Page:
After President Aristide was overthrown by the Haitian military in September 1991, the UN Security Council and the OAS instituted a progression of measures to restore him to power. This unique and intriguing study examines how and why the UN Security Council took its decisions on Haiti, including authorization in July 1994 of the use of force by a US-led multinational coalition against the de facto regime. After outlining key trends in the Council's work from 1990-97 and providing a sketch of Haiti's history, the author reviews the milestones in the Haitian crisis, focusing principally on their international dimension but also discussing Haitian domestic factors which influenced the crisis. Drawing on an unprecedented range of UN and OAS documents, media reports and original interviews, Malone explores how and why the Haiti case found its way on to the Security Council's agenda, probes the motivations and roles of key actors, examines the Security Council as an institutional framework for action, and asseses the success of Security Council strategies on Haiti. The study touches on issues of power and influence within the UN Security Council, the links between the Security Council's decisions on Haiti and its reactions to other, recent, international crises, UN cooperation with the OAS, and the factors shaping national positions in the Security Council, with a particular focus on the impact of US domestic events.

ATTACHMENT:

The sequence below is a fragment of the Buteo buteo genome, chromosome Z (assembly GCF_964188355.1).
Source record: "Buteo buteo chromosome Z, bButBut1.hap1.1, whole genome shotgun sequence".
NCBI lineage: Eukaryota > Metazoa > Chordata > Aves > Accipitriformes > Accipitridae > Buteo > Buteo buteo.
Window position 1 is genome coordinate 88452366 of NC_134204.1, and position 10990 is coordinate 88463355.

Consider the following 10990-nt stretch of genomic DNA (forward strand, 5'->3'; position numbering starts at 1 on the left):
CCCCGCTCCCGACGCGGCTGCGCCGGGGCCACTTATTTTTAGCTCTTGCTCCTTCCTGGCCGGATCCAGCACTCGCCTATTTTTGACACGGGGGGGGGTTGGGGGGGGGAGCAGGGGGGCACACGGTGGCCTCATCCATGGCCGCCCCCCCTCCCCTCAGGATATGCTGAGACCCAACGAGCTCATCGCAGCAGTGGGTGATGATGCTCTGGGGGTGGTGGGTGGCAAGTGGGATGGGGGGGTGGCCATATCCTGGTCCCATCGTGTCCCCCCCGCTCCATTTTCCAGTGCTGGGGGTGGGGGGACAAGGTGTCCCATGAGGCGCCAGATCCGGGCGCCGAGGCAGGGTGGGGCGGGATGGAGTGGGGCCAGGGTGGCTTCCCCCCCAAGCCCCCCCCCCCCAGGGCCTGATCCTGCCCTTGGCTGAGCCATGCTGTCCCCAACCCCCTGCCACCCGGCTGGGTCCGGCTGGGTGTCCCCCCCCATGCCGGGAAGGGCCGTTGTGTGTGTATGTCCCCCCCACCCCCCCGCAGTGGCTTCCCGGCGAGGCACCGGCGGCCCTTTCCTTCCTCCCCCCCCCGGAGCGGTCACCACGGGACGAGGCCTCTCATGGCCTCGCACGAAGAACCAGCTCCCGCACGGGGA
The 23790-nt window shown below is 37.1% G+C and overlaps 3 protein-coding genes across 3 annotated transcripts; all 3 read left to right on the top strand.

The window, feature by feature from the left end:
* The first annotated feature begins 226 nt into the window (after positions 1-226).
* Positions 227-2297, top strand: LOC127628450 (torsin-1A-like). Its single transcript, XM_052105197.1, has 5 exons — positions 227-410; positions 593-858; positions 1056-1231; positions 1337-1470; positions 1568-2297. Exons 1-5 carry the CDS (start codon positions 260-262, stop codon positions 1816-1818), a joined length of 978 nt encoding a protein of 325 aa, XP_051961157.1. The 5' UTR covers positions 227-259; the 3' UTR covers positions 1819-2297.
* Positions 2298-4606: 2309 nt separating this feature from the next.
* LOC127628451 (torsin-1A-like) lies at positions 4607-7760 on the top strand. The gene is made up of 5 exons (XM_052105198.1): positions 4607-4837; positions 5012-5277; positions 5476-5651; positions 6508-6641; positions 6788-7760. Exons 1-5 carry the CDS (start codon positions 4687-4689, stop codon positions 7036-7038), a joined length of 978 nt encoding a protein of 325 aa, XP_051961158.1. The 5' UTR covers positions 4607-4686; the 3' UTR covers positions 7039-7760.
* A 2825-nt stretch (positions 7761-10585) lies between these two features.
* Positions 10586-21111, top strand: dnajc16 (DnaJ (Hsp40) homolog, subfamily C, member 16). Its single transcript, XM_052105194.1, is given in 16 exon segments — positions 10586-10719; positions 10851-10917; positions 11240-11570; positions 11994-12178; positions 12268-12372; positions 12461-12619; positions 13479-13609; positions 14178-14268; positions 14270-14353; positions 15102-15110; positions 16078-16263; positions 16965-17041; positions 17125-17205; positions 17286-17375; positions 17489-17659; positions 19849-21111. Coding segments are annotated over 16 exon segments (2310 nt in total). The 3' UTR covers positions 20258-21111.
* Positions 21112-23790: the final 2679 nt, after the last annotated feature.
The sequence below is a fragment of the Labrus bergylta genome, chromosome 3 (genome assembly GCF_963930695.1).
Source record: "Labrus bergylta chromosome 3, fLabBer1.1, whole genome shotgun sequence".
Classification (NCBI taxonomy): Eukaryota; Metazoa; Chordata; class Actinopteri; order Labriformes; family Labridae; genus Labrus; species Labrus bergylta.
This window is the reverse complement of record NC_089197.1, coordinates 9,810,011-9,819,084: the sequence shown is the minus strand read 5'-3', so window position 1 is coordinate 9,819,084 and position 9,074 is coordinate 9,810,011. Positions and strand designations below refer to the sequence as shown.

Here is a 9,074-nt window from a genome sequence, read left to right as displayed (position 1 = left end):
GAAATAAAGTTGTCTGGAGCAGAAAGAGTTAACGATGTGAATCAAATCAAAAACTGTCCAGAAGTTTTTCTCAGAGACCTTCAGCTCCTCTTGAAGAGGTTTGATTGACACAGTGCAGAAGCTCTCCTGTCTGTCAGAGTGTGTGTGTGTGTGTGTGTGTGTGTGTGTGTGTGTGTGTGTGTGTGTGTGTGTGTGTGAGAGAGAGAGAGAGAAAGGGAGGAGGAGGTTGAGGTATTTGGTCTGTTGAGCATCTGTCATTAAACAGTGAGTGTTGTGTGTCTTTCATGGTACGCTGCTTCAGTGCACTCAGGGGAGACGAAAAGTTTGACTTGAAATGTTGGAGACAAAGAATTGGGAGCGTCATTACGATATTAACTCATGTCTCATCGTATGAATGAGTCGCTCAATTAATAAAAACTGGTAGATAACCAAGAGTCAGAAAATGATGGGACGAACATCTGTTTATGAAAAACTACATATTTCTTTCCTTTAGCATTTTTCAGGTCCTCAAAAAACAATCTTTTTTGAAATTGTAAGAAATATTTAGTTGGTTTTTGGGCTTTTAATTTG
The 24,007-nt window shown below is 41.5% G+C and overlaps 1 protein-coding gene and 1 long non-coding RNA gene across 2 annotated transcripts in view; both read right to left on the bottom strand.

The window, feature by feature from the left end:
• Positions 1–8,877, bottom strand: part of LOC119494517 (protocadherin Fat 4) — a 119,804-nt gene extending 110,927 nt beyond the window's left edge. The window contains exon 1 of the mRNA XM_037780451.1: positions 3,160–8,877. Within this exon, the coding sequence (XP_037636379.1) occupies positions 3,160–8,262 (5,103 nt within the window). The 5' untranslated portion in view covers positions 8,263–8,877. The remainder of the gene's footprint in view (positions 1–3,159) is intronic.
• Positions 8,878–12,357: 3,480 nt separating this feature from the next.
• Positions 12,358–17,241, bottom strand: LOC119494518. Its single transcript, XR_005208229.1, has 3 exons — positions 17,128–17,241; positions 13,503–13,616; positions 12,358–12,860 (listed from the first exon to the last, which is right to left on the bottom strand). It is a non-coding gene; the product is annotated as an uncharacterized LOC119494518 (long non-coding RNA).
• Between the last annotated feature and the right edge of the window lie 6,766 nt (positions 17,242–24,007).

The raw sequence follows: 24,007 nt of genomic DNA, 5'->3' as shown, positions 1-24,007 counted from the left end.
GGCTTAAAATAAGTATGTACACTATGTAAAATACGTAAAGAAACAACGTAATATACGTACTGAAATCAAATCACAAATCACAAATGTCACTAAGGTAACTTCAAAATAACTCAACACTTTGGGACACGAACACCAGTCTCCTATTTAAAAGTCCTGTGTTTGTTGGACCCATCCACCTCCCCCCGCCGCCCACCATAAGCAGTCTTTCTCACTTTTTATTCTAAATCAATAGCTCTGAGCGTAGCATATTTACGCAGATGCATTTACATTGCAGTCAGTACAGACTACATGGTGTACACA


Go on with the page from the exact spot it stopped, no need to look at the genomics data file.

`'accessible and of great value.'' G R Berridge, Emeritus Professor of International Politics, University of Leicester, 25 March 2002 `Malone's insight into the diplomacy behind the rhetoric is the book's greatest strength ... it is precisely his account of the decision-making process outside the Security Council that makes this volume so interesting.' Simon Chesterman, International Journal of Refugee Law Vol 11 No 1, 1999
Number Of Pages: 356
Published: 1st October 1998
Publisher: Oxford University Press
Country of Publication: GB
Dimensions (cm): 24.3 x 16.2 x 2.3
Weight (kg): 0.64